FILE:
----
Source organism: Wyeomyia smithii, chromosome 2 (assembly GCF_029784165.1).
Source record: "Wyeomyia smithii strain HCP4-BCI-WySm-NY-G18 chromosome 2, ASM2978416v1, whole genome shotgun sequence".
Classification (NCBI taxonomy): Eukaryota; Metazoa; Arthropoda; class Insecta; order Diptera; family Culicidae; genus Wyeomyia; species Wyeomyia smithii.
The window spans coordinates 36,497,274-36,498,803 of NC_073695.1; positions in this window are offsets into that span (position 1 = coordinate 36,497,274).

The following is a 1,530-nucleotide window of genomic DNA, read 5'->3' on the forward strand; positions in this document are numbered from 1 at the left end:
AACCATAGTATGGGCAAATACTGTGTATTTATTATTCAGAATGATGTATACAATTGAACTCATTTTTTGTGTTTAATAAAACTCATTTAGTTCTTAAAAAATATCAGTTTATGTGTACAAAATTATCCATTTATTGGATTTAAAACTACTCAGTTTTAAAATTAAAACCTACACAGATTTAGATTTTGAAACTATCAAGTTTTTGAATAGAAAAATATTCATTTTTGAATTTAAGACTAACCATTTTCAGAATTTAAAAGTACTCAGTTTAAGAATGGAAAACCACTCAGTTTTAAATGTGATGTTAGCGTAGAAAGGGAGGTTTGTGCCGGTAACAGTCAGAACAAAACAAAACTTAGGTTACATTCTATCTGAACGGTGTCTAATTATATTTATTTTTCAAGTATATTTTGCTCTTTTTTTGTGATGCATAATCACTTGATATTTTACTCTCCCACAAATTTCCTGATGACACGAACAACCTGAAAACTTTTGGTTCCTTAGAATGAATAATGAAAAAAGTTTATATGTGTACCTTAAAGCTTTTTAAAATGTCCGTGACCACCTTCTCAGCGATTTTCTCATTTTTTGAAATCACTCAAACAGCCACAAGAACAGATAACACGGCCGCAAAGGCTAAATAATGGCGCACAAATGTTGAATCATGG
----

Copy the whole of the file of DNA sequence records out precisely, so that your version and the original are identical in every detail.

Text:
Source organism: Wyeomyia smithii, chromosome 2 (assembly GCF_029784165.1).
Source record: "Wyeomyia smithii strain HCP4-BCI-WySm-NY-G18 chromosome 2, ASM2978416v1, whole genome shotgun sequence".
Classification (NCBI taxonomy): Eukaryota; Metazoa; Arthropoda; class Insecta; order Diptera; family Culicidae; genus Wyeomyia; species Wyeomyia smithii.
The window spans coordinates 36,497,274-36,498,803 of NC_073695.1; positions in this window are offsets into that span (position 1 = coordinate 36,497,274).

The following is a 1,530-nucleotide window of genomic DNA, read 5'->3' on the forward strand; positions in this document are numbered from 1 at the left end:
AACCATAGTATGGGCAAATACTGTGTATTTATTATTCAGAATGATGTATACAATTGAACTCATTTTTTGTGTTTAATAAAACTCATTTAGTTCTTAAAAAATATCAGTTTATGTGTACAAAATTATCCATTTATTGGATTTAAAACTACTCAGTTTTAAAATTAAAACCTACACAGATTTAGATTTTGAAACTATCAAGTTTTTGAATAGAAAAATATTCATTTTTGAATTTAAGACTAACCATTTTCAGAATTTAAAAGTACTCAGTTTAAGAATGGAAAACCACTCAGTTTTAAATGTGATGTTAGCGTAGAAAGGGAGGTTTGTGCCGGTAACAGTCAGAACAAAACAAAACTTAGGTTACATTCTATCTGAACGGTGTCTAATTATATTTATTTTTCAAGTATATTTTGCTCTTTTTTTGTGATGCATAATCACTTGATATTTTACTCTCCCACAAATTTCCTGATGACACGAACAACCTGAAAACTTTTGGTTCCTTAGAATGAATAATGAAAAAAGTTTATATGTGTACCTTAAAGCTTTTTAAAATGTCCGTGACCACCTTCTCAGCGATTTTCTCATTTTTTGAAATCACTCAAACAGCCACAAGAACAGATAACACGGCCGCAAAGGCTAAATAATGGCGCACAAATGTTGAATCATGG